Once bees were recorded, pinned, and identified, their information was put into a spreadsheet. This allowed researchers to easily sort through data and create visualizations such as this graph (right) to look at possible trends in visitation rates. There have been numerous studies surrounding pan traps, some with conflicting results. Common studies examine trends in visitation rates and attempt to determine factors that may influence these rates, such as bowl color or surrounding flower color (4,5). While one season’s worth of data from Wooster’s plots may not be enough to truly study these trends, it does hint at possible future directions for research in and around our pollinator gardens.


After analyzing the data from late May to late July, researchers found that Genus Anthidium was only found in white bee bowls (8 in white, 0 in blue or yellow out of 129 bees). Bees in the Anthidium genus harvest nesting material from plants with an abundance of hair-like fibers (like those in Lamiaceae, the mint family) and get nectar from a wide variety of plants (6). Perhaps Anthidium in the area were searching for plants with whitish fibers or flowers- like the white mountain mint in our garden- and got trapped in white bowls instead? This is just one of many possible questions stemming from our data that could inspire further research. (Visit the “Types of Bees” section below for more Anthidium information).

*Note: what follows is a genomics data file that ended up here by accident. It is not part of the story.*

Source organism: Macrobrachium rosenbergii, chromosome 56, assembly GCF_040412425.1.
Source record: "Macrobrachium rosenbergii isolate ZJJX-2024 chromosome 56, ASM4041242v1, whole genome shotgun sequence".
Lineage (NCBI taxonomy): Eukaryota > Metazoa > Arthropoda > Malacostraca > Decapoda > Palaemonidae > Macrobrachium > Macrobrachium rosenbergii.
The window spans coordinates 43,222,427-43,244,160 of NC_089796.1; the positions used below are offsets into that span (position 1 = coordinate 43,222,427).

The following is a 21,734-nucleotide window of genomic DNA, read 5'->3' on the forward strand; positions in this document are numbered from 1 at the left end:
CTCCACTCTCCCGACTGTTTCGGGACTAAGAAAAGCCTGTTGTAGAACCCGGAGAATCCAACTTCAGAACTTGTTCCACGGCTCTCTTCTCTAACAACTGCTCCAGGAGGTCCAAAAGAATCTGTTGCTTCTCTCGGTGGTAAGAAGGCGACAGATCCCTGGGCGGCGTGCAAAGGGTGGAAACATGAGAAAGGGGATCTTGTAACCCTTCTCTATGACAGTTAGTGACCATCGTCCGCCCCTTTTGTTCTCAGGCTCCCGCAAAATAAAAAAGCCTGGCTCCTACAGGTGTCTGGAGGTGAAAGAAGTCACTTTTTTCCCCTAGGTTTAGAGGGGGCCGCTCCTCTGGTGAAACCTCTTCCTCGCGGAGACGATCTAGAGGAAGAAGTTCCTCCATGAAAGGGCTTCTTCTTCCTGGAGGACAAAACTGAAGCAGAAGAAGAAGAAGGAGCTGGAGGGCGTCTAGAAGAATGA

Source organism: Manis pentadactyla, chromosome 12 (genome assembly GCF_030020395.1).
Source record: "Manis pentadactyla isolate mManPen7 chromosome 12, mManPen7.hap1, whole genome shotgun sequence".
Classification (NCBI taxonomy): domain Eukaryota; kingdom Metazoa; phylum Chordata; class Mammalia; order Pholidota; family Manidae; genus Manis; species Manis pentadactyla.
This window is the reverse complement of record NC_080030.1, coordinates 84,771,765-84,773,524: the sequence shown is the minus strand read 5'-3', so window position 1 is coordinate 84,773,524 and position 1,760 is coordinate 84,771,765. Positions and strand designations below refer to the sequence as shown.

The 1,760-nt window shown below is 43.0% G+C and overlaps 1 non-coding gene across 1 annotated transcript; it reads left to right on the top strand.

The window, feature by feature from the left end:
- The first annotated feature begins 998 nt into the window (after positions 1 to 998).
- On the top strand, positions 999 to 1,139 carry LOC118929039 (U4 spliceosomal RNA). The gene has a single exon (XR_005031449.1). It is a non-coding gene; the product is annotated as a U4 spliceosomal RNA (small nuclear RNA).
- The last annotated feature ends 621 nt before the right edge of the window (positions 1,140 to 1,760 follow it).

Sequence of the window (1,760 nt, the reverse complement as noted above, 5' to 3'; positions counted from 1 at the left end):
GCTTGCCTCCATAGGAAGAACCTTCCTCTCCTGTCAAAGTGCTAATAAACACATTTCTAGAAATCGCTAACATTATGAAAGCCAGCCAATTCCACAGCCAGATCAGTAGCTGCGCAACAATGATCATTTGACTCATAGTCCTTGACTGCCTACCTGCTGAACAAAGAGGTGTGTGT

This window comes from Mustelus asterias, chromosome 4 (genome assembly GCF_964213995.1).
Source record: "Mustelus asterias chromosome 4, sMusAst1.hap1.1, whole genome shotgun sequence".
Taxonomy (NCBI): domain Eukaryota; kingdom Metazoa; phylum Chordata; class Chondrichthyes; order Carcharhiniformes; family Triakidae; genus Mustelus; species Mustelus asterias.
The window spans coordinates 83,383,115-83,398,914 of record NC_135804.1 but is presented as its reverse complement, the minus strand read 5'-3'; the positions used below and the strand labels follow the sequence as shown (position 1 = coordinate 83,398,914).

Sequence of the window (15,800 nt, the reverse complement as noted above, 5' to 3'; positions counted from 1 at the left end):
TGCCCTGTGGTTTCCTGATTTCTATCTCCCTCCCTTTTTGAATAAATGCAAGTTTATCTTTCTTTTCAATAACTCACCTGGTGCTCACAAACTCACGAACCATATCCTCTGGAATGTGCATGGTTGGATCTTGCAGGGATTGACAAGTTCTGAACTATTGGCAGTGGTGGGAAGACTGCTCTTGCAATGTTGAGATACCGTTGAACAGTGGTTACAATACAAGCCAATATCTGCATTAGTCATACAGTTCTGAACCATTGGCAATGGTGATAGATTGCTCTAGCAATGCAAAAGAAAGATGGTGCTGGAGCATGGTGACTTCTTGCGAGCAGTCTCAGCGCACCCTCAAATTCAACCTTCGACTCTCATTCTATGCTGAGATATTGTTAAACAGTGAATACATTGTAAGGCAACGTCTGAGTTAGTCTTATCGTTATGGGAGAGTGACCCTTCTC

Researchers also found that Osmia species were mostly only present in the sampling in late May. These bees are great fruit tree pollinators and are even kept by some farmers and gardeners for their pollination help (7). There were 7 Osmia collected at Wooster on 5/26, none on 6/9, and one Osmia on 6/23, after which no more were collected for the year. These findings are consistent with the fact that the season for Osmia is early springtime (7). This is an example of how local bee data can help study the seasonality and behavior of bees in the area, especially when paired with other studies or data (like the community data on iNaturalist).

Types of Bees Found at the plots

– Family Halictidae

Metallic Sweat Bee (Subgenus Dialictus)